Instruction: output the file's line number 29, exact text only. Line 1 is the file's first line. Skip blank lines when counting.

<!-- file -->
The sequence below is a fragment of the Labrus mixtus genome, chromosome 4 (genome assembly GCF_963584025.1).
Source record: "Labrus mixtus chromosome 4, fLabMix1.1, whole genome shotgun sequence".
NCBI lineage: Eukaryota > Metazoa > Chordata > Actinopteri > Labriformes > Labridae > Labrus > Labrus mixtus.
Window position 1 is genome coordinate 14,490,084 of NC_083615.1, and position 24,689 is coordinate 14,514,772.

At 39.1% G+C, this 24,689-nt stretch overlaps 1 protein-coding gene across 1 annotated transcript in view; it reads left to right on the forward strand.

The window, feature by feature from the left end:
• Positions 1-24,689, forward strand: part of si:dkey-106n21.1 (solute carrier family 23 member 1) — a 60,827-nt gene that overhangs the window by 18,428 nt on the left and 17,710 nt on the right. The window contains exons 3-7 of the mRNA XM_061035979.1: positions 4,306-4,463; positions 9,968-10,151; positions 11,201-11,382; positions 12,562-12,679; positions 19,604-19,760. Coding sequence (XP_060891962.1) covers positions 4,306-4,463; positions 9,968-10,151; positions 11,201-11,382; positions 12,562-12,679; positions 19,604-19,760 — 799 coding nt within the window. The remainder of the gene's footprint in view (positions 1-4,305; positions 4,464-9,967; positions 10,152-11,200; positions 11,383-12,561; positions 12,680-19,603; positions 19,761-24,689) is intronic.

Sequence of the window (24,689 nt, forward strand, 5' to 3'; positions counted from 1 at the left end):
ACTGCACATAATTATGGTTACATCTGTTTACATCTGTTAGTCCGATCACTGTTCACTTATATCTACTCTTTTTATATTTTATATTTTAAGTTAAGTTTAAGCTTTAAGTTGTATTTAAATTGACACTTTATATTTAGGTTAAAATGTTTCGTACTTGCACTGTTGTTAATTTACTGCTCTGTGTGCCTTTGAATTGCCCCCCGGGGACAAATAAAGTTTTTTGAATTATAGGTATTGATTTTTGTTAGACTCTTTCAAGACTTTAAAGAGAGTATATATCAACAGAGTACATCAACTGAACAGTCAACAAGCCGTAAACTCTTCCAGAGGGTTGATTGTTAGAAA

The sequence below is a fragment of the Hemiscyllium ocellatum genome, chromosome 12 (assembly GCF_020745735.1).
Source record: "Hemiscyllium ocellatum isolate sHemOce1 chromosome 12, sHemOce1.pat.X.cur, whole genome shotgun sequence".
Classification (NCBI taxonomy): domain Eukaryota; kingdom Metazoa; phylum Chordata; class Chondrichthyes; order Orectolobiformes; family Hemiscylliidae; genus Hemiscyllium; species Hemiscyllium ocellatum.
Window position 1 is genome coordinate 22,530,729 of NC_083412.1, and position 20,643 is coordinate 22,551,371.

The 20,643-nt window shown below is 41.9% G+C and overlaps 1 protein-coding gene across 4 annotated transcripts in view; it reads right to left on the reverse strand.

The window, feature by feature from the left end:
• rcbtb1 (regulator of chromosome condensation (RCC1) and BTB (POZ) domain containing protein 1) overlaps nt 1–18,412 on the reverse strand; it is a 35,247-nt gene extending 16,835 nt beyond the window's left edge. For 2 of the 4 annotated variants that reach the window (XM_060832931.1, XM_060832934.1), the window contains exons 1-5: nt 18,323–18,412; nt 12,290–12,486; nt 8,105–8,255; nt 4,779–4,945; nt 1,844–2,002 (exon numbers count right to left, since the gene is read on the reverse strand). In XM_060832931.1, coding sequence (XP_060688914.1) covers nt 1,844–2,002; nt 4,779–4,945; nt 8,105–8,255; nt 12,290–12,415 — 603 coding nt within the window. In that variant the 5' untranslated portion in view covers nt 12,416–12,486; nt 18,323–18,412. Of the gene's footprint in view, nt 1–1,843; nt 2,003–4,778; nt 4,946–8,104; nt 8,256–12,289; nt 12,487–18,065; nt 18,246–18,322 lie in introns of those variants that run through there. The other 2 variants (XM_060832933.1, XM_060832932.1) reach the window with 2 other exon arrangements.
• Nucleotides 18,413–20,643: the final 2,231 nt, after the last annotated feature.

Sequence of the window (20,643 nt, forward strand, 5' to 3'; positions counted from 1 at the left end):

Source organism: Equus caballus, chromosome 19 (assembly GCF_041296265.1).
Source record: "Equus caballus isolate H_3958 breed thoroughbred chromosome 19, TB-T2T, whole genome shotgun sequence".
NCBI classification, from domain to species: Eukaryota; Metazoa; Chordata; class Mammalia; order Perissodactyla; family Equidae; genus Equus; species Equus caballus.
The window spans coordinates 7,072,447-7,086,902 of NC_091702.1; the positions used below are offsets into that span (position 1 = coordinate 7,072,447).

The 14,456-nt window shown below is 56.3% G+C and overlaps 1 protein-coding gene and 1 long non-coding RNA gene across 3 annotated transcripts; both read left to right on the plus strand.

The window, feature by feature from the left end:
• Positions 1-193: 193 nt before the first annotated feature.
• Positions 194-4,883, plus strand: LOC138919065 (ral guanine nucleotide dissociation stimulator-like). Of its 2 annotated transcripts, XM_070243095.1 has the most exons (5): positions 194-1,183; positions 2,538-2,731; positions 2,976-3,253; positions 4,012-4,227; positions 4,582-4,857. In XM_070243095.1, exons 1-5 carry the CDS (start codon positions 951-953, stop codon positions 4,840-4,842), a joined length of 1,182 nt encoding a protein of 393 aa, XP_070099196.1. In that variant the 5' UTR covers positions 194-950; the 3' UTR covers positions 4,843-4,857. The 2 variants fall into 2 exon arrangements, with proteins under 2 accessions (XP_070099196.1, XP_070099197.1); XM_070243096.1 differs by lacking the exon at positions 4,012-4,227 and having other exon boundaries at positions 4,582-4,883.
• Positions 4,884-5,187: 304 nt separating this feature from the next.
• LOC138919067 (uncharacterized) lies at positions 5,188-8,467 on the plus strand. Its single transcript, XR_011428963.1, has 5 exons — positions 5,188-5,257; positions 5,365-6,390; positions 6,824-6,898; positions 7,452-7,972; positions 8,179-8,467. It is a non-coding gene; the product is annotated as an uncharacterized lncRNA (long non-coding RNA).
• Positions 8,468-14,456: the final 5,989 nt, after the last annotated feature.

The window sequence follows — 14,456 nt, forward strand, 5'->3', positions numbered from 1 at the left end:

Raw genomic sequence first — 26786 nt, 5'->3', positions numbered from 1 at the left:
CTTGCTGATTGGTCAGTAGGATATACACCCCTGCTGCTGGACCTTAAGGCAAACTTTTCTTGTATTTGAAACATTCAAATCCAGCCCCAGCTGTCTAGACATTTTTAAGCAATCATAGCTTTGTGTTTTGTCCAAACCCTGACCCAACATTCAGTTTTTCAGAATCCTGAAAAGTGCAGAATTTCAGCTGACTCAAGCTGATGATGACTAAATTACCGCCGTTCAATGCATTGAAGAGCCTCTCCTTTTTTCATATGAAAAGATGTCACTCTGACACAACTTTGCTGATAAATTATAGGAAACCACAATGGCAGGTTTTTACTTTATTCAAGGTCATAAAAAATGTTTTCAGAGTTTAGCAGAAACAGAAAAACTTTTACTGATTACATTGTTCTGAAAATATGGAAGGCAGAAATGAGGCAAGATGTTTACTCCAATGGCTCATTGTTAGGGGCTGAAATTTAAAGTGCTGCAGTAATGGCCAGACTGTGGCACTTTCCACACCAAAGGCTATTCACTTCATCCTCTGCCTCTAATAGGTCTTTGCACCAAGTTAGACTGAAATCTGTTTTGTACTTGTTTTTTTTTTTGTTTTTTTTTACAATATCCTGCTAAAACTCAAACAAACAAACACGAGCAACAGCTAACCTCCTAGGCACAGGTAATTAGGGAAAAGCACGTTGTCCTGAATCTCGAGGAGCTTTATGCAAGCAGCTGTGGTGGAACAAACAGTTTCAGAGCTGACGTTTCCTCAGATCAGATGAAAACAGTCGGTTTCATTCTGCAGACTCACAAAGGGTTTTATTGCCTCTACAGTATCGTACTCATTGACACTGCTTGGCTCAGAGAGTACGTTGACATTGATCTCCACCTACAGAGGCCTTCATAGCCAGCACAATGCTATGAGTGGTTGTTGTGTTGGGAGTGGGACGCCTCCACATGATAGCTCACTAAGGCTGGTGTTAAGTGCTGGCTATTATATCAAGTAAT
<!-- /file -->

• Positions 8,468-14,456: the final 5,989 nt, after the last annotated feature.